flop The 2nd round; can refer to either the 3 revealed community cards, or the betting round
after these cards are revealed.
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fold Give up on the current hand, forfeiting all wagers placed in the pot. Ends a player's
participation in the game.
game A single playing of poker. Ends after all but one player folds or a showdown is reached.
hand Many different meanings: the combination of the best 5 cards from the community cards
and hole cards, just the hole cards themselves, or a single game of poker (for clarity, we
avoid this final meaning).
hole cards Private cards, dealt face down, visible only to one player. Used in combination with
community cards to create a hand.
limp Start the game by calling the big blind rather than raising.
milli-big-blinds per game (mbb/g) Average winning rate over a number of hands, measured
in thousandths of big blinds.
pot The collected chips from all wagers.
preflop The 1st round; can refer to either the hole cards, or the betting round after these cards
are distributed.
raise Increasing the size of a wager in a round, putting more chips into the pot than is required
to call the current bet.
river The 4th and final round; can refer to either the 1 revealed community card, or the betting
round after this card is revealed.
showdown After the river, players who have not folded show their hole cards to determine the
player with the best hand. The player with the best hand takes all of the chips in the pot.
small-bet The size of all bets or raises in the 1st or 2nd round. A small-bet is equal in size to
the big blind.
small blind Initial wager made by the dealer before any cards are dealt. The small blind is half
the size of the big blind.
stakes The size of the blinds in a match of poker games.
turn The 3rd round; can refer to either the 1 revealed community card, or the betting round
after this card is revealed.
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The History of Solving HULHE
Poker has been used as a research testbed for artificial intelligence and game theory for over
60 years. Over the last decade, the game of HULHE has emerged as a standard variant for
evaluating and comparing artificial intelligence algorithms for playing imperfect information
games. Our solving of HULHE builds on eleven years of research focused on the game.
The research community began to focus on HULHE as a challenge problem in 2003, when
the Computer Poker Research Group at the University of Alberta created the first strategy in-
tended to approximate a Nash equilibrium for the game (24). Using the Sequence Form Linear
Programming technique of Romanovskii (28) and Koller et al. (29, 30), HULHE was far too
large to be solved directly. Instead, Billings et al. employed the abstraction principle first
explored by Shi and Littman (32). This approach has now been formalized as the Abstraction-
Solving-Translation approach and underlies most of the subsequent game theoretic programs
applied in the poker domain. First, the full-scale poker game is modelled by a smaller, tractably-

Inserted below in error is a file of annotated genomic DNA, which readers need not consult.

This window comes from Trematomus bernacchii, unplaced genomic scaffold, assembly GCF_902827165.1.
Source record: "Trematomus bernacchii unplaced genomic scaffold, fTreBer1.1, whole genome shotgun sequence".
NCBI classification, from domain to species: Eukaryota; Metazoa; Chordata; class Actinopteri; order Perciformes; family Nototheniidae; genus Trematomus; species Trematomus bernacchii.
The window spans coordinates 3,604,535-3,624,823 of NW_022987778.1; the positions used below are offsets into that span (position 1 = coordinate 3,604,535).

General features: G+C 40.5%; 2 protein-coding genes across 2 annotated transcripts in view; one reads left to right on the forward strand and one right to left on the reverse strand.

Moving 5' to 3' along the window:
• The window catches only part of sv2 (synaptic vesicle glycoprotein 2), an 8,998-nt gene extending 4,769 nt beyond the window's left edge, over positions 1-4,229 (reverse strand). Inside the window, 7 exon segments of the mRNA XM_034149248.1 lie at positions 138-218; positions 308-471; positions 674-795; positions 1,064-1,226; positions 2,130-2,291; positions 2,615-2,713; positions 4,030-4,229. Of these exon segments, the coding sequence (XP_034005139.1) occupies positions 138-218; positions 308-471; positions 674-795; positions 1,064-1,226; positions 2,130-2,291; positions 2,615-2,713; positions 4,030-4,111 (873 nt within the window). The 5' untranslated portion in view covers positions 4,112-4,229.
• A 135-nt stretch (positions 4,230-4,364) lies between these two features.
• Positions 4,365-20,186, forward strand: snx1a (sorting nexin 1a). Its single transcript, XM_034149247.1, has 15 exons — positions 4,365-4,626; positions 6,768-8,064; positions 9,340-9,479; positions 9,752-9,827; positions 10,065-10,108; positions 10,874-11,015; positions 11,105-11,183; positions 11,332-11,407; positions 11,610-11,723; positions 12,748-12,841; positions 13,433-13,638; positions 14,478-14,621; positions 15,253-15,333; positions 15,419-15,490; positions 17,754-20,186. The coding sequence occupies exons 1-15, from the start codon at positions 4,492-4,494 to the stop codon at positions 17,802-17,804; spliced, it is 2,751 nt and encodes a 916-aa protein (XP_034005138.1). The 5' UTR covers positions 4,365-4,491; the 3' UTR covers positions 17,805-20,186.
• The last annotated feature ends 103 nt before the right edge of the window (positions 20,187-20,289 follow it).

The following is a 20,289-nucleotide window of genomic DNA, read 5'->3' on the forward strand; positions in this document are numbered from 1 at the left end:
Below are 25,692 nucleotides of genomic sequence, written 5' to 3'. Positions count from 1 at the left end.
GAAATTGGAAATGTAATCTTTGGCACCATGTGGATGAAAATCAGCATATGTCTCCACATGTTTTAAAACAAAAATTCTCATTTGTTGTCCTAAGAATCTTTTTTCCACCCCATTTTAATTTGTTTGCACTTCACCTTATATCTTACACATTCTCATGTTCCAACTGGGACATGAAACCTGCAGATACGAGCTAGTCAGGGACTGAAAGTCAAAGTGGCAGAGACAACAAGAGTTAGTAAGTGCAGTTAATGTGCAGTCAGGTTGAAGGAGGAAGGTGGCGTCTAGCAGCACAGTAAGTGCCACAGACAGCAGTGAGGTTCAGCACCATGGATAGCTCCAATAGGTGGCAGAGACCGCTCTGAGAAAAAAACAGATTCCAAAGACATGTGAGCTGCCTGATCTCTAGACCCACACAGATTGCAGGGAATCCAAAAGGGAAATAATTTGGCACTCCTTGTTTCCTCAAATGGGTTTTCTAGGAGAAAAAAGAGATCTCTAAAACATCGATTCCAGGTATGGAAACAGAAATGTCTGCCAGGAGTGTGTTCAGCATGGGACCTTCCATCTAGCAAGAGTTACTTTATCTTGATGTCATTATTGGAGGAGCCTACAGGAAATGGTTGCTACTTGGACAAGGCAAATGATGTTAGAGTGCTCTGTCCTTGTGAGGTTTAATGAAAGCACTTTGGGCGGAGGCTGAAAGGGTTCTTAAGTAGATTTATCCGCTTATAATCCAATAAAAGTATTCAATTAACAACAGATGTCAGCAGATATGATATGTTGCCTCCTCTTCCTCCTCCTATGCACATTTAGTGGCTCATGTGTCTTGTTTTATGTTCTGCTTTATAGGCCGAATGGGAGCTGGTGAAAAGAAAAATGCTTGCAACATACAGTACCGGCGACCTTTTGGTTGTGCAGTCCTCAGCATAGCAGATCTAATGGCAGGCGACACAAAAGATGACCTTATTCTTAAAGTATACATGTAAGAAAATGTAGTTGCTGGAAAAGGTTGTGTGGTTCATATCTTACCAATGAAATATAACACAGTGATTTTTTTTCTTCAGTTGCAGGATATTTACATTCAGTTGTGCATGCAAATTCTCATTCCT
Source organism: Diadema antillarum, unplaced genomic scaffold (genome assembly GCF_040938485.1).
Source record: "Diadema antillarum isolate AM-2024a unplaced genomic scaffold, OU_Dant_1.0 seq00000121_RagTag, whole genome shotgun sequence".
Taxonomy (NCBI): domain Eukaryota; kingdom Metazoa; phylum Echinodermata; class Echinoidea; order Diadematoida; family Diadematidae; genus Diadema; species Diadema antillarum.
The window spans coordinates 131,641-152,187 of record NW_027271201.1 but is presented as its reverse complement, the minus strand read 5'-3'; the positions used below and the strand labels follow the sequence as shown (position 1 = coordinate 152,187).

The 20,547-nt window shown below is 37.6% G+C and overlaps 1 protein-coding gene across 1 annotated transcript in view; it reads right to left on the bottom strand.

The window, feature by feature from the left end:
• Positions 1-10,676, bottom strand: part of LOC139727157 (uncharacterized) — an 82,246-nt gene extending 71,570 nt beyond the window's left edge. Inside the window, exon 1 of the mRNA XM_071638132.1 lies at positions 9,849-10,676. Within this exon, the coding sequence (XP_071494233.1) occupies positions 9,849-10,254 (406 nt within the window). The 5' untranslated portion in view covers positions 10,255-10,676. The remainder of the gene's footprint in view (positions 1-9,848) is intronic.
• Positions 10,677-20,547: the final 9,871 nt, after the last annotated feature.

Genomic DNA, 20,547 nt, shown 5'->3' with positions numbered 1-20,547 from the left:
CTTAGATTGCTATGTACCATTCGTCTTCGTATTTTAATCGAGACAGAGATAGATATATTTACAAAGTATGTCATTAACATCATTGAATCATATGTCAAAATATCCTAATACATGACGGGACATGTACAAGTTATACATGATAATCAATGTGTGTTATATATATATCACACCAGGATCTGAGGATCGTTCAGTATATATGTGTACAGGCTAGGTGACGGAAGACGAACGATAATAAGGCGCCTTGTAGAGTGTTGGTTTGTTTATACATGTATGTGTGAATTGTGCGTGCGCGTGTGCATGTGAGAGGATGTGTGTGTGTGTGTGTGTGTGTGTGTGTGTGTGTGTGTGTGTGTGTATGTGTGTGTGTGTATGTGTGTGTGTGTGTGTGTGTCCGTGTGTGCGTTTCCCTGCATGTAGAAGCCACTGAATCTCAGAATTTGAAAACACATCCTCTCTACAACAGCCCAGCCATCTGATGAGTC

sized abstract game. Second, this abstract game is solved to find a close approximation to an
abstract game Nash equilibrium. Third, as needed, this abstract strategy is translated to choose
actions in the real game. In order to produce an abstract game that can be tractably solved,
the abstraction process cannot perfectly model the real game, and the resulting strategy will be
exploitable in the real game. It is not currently known how exploitable this first game theoretic
strategy for HULHE by Billings et al. is; however, as it was soundly defeated in games against
later strategies, it was demonstrably not a very close equilibrium approximation for the real
game.
In 2006, research groups at the University of Alberta and Carnegie Mellon University co-
ordinated to form the Annual Computer Poker Competition (ACPC), an event held in conjunc-
tion with the Association for the Advancement of Artificial Intelligence (AAAI) conference.
HULHE was the founding event in 2006, and has been played in every year of the ACPC. Since
2006, the HULHE events have been entered by 59 research groups and a total of 120 competing
programs. Until 2013, the competition ran two HULHE events: the Bankroll event in which
players aim to maximize their total winnings against the field of opponents, and the Instant
Runoff event in which losing players are iteratively eliminated. This second competition is well
aligned with the goal of solving the game, as a Nash equilibrium would not lose on expectation
against any opponent, and so would at worst tie for first place.
Since the inaugural event of the ACPC, researchers have developed a succession of game
solving algorithms that allow for ever-larger games to be solved (36,40,52,54-58,62). The abil-
ity to solve a larger game means that a finer-grained abstraction can be used, which more closely
models the real game of HULHE. The resulting larger abstract game strategies have typically
outperformed earlier strategies based on necessarily smaller, coarser abstractions. However,
there is no theoretical guarantee that finer-grained abstractions will result in a better approxi-
mation of a Nash equilibrium, and, in fact, counterexamples exist (59).
In 2011, Johanson et al. (41) developed an accelerated best response computation that, for
the first time, made it feasible to measure a HULHE strategy's approximation quality by effi-
4